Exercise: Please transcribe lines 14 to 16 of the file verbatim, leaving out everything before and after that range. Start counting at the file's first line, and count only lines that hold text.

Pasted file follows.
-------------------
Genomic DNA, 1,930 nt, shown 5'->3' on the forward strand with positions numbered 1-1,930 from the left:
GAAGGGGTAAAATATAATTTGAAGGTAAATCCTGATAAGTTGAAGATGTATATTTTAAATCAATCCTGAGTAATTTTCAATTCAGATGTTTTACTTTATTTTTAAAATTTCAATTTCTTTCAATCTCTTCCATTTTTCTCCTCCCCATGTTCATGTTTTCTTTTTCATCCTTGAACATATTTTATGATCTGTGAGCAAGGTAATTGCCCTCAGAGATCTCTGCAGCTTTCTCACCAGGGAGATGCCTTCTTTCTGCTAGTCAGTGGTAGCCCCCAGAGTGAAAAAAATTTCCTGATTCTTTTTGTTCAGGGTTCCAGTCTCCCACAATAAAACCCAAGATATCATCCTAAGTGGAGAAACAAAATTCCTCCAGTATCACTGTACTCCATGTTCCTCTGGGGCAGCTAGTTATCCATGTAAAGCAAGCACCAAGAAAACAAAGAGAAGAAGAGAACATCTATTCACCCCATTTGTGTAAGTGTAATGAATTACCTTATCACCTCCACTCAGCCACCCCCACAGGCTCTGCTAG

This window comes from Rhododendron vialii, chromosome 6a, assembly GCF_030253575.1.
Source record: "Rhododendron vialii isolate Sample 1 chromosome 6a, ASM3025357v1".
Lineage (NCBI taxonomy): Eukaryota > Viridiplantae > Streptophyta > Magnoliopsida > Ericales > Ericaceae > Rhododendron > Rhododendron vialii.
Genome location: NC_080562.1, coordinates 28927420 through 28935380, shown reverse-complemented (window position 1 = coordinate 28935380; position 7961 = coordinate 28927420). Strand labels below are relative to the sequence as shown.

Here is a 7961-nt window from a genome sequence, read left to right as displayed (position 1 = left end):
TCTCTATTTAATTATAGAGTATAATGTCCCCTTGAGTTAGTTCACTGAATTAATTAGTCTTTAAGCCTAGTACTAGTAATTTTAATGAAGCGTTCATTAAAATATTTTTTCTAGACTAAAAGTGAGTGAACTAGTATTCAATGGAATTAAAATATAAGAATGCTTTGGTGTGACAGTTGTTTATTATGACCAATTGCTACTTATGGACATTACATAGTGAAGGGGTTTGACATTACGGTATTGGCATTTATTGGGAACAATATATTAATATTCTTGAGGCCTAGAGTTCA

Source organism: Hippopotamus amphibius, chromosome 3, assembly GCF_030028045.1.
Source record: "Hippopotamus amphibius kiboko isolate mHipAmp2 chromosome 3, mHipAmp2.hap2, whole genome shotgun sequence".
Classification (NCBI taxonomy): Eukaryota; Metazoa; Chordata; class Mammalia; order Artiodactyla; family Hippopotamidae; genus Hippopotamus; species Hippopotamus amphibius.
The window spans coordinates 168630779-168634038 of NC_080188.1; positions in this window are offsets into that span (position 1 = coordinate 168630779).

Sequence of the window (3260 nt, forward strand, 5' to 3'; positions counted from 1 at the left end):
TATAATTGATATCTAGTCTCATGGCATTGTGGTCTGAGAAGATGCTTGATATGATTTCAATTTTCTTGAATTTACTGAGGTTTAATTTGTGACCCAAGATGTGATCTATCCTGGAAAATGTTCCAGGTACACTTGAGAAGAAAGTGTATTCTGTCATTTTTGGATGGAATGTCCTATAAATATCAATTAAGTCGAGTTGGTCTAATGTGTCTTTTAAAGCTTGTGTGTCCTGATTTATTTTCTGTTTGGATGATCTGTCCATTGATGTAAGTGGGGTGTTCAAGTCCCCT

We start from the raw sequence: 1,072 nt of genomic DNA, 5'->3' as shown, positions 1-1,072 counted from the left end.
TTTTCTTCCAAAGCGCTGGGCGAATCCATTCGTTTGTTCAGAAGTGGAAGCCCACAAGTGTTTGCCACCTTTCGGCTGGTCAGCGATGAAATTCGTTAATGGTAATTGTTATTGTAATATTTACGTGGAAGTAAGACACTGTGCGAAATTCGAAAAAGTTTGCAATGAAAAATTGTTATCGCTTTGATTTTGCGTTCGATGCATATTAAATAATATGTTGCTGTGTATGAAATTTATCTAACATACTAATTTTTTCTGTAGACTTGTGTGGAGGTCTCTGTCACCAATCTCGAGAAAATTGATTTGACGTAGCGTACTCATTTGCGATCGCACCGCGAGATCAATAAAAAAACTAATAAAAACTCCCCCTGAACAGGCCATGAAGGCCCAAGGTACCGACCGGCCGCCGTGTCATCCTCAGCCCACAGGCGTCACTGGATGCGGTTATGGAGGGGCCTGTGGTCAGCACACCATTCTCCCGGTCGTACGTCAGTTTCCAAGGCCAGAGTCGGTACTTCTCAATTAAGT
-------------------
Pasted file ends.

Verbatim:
TATAATTGATATCTAGTCTCATGGCATTGTGGTCTGAGAAGATGCTTGATATGATTTCAATTTTCTTGAATTTACTGAGGTTTAATTTGTGACCCAAGATGTGATCTATCCTGGAAAATGTTCCAGGTACACTTGAGAAGAAAGTGTATTCTGTCATTTTTGGATGGAATGTCCTATAAATATCAATTAAGTCGAGTTGGTCTAATGTGTCTTTTAAAGCTTGTGTGTCCTGATTTATTTTCTGTTTGGATGATCTGTCCATTGATGTAAGTGGGGTGTTCAAGTCCCCT

We start from the raw sequence: 1,072 nt of genomic DNA, 5'->3' as shown, positions 1-1,072 counted from the left end.
TTTTCTTCCAAAGCGCTGGGCGAATCCATTCGTTTGTTCAGAAGTGGAAGCCCACAAGTGTTTGCCACCTTTCGGCTGGTCAGCGATGAAATTCGTTAATGGTAATTGTTATTGTAATATTTACGTGGAAGTAAGACACTGTGCGAAATTCGAAAAAGTTTGCAATGAAAAATTGTTATCGCTTTGATTTTGCGTTCGATGCATATTAAATAATATGTTGCTGTGTATGAAATTTATCTAACATACTAATTTTTTCTGTAGACTTGTGTGGAGGTCTCTGTCACCAATCTCGAGAAAATTGATTTGACGTAGCGTACTCATTTGCGATCGCACCGCGAGATCAATAAAAAAACTAATAAAAACTCCCCCTGAACAGGCCATGAAGGCCCAAGGTACCGACCGGCCGCCGTGTCATCCTCAGCCCACAGGCGTCACTGGATGCGGTTATGGAGGGGCCTGTGGTCAGCACACCATTCTCCCGGTCGTACGTCAGTTTCCAAGGCCAGAGTCGGTACTTCTCAATTAAGT